American Intrigue #1
Adam Humphreys evokes his Lucky Dragon fortune once more with American Intrigue #1. Based off of some sort of ‘off limits’ premise Adam explores the seedy underbelly of what goes on beyond closed tabs. Currently America is working hard on its intrigue. This has been a long time coming. Obviously there’s more than a little nostalgia within the superstructure of America yearning for a time when secrets really meant something, of the wholesome sweetness of the Cold War or a couple of dead aliens at Roswell. With this release Adam Humphreys overcomes his obvious handicap of being Canadian and embraces America, land of the free.
Brad Troemel and Adam Humphreys square off in the first piece. Well it is less a squaring off than a teacher/student dynamic that exists between them. Obviously Brad Troemel is the preacher man countless interviewees mention in ‘Godspeed You! Black Emperor’ tracks. Using the phrase of ‘the man’ indicates that a man is behind all of these problems, the too much machines, and the too little rage. Adam points out how many problems exist in general to give the sense of a ‘seems bleak / unsustainable’ vibe. Helpfully Adam suggests that Brad put on some garments and preach from the bully pulpit. During the Shoenice segment things get interesting. The worrisome quality of what people will do for momentary fame is scary. People do a lot for very little. However the same thing could be said of work or art in general: lots of effort, lots of output, little response in response. By alternating between Brad and Adam the result is a teacher-student vibe right down to the red that Adam writes in, completing the feeling.
The ‘After Shitty Youth’ section shows off exactly what a real artist is. Ariana Reines, Tao Lin, and Adam Humphreys email each other in a whirlwind of responses. What being a real artist is depends on what the definition is. Internet versus reality, writing versus publishing, they all have these similarities that differ depending on the person. Eventually Humphreys drops out and Lin and Reines email it out.
Status updates are the window to the Facebook. Amber Steakhouse thinks the deep thoughts. Amber Steakhouse may be the Jack Handey of the fucked up generation. The statuses are more of open-ended questions. Nude beaches come up. Poor Steakhouse has never been to a nude beach. Nude beaches are beautiful things with lots of wrinkly parts. Wishes are unusual: to sit on every bench in the world. Oddly Steakhouse appears to feel bad about telling his mom he wanted to curb stomp her. Guilt is an important emotion. Religion is built guilt-tough. Good thing Amber Steakhouse gives a shout-out to all skanks. Skanks really love being called skanks it’s a skank thing. Bad drinks are probably the funniest status at least to alcoholics.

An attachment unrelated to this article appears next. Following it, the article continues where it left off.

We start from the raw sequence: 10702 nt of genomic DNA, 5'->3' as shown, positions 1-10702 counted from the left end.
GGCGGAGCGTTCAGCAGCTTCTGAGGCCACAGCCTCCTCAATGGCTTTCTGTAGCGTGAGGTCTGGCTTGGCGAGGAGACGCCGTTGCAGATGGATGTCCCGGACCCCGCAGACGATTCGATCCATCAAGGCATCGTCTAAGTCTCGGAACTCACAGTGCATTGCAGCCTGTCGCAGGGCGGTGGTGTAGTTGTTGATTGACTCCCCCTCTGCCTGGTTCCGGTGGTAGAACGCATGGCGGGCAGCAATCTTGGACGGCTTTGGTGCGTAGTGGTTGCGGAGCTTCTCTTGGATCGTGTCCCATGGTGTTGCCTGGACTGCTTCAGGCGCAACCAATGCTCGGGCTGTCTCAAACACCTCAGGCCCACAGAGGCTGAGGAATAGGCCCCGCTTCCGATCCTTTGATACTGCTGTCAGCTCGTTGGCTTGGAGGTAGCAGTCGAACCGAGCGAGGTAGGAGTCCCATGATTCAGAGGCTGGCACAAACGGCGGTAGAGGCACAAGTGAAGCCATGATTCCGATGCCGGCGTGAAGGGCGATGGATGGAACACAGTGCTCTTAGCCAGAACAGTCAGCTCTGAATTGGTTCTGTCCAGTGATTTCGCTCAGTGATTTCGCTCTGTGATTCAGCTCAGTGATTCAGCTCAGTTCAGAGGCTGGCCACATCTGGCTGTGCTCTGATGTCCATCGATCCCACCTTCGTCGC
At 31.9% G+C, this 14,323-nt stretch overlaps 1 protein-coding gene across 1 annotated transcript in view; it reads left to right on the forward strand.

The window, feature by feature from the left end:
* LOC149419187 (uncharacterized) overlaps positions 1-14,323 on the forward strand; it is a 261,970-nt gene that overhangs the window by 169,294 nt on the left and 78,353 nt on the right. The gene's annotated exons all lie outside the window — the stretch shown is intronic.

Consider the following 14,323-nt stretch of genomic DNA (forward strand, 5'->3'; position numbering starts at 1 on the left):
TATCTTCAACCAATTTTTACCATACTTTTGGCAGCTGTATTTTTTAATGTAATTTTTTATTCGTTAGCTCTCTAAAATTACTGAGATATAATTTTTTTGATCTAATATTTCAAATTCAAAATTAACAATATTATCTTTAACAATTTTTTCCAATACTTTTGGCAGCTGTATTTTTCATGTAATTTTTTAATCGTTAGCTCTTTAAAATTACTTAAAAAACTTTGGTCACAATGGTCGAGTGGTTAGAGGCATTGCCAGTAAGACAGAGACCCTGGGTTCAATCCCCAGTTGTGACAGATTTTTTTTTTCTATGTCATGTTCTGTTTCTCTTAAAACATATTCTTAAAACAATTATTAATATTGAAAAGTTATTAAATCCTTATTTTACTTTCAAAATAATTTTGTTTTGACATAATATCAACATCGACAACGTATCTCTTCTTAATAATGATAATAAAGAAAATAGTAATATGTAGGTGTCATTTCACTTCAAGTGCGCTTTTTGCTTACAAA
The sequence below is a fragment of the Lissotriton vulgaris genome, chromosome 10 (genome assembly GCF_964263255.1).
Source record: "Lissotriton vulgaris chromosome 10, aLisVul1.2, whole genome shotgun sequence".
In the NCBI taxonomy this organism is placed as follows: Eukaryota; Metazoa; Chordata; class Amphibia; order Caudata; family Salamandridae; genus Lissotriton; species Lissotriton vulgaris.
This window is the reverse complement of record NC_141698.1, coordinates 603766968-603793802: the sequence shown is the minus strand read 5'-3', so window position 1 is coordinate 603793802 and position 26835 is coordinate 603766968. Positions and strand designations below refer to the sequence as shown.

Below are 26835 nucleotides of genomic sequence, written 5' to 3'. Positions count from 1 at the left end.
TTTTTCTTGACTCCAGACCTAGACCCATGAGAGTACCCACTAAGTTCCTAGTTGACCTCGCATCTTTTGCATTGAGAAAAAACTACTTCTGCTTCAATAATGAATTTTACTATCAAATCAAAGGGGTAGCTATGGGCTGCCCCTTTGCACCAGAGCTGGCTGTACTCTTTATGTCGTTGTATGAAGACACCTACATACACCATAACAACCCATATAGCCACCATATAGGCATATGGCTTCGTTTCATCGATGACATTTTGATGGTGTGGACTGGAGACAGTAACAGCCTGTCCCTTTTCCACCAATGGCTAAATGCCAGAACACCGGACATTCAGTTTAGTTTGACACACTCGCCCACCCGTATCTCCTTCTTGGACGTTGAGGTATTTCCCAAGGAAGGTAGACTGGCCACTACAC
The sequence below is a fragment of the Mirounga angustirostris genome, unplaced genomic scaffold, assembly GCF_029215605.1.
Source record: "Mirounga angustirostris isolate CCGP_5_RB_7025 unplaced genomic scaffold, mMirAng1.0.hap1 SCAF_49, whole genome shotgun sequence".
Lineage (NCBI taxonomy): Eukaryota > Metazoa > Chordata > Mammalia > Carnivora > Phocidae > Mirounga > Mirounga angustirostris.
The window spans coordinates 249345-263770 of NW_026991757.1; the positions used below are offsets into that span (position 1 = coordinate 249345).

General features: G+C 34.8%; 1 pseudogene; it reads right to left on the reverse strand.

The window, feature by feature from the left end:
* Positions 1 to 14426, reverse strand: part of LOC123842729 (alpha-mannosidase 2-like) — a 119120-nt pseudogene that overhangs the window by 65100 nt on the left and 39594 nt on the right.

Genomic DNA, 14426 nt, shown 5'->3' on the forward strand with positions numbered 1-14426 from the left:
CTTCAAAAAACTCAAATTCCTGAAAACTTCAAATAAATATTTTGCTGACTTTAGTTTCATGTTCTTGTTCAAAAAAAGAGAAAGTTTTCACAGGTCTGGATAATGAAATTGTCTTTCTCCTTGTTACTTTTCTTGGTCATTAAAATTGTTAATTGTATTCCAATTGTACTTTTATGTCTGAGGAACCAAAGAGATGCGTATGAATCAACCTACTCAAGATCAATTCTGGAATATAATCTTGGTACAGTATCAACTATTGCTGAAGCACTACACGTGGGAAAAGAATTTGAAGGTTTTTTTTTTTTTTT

Jonathan Owen Black takes pictures of Laura Selfridge preparing for a triathlon. Exercise is important. Laura looks proud to compete.
Eugene Kotlyarenko is interviewed by the ever affable Adam Humphreys. Introduced as a chronic masturbator, Kotlyarenko is the creator of the infinitely fucked ‘Feast of Burden’. Running is required to catch up with Kotlyarenko. Moving at a mile a minute Kotlyarenko sort of expands into a vast universe. What makes the interview particularly interesting is the knowledge that Kotlyarenko and Humphreys possess about films. Both of them appear to hold their own over the course of the hour-long interview. For example the segment where Kotlyarenko talks of how one can be deranged on the internet. The internet was made for the deranged. How did normal people ever act crazy before the internet? Humphreys brings up how research that would have been borderline creepy before the internet has been normalized afterwards. Lots of films are discussed, the state of indie film, etc. Kotlyarenko graduated college a year early, in only three years, which makes sense given how extremely quickly his mind seems to process and let out information.
Zachary German makes his reappearance onto the internet with a review of Justin Taylor’s book ‘The Gospel of Anarchy’. Claiming that only five people would read his review, well German can now say six. Beach Sloth read German’s review. Things happen in Justin Taylor’s book. People eating out of garbage cans, classy people, make up Taylor’s book. German discusses the past, discusses various alcohols and their price. ‘Art In General’ gets a shout out from German though it is a bad one. Everyone at Art In General talked too much according to German. German is a man of Ger or action or something.
Alec Niedenthal finishes it with a review of Marie Calloway’s debut novel ‘what purpose did i serve in your life’. Marie Calloway works hard to show the degradation of humanity, person after person. ‘what purpose did i serve in your life’ sounds unrelentingly brutal. What’s more it focuses on the innermost cruelties supposedly normal or proud men perpetrate. The way Alec describes it seems to be of Marquis De Sade’s libertine woman writing about sadists from the victims’ point of view. This could be entirely wrong as Beach Sloth has yet to read Calloway’s debut novel. Marie Calloway is worth blogging about and worth reading however so Alec’s review (while it sadly contains no spoilers) should give hope.
Bulging with information this is a beast of a thing. Adam Humphreys knows how to put together a compelling piece of art.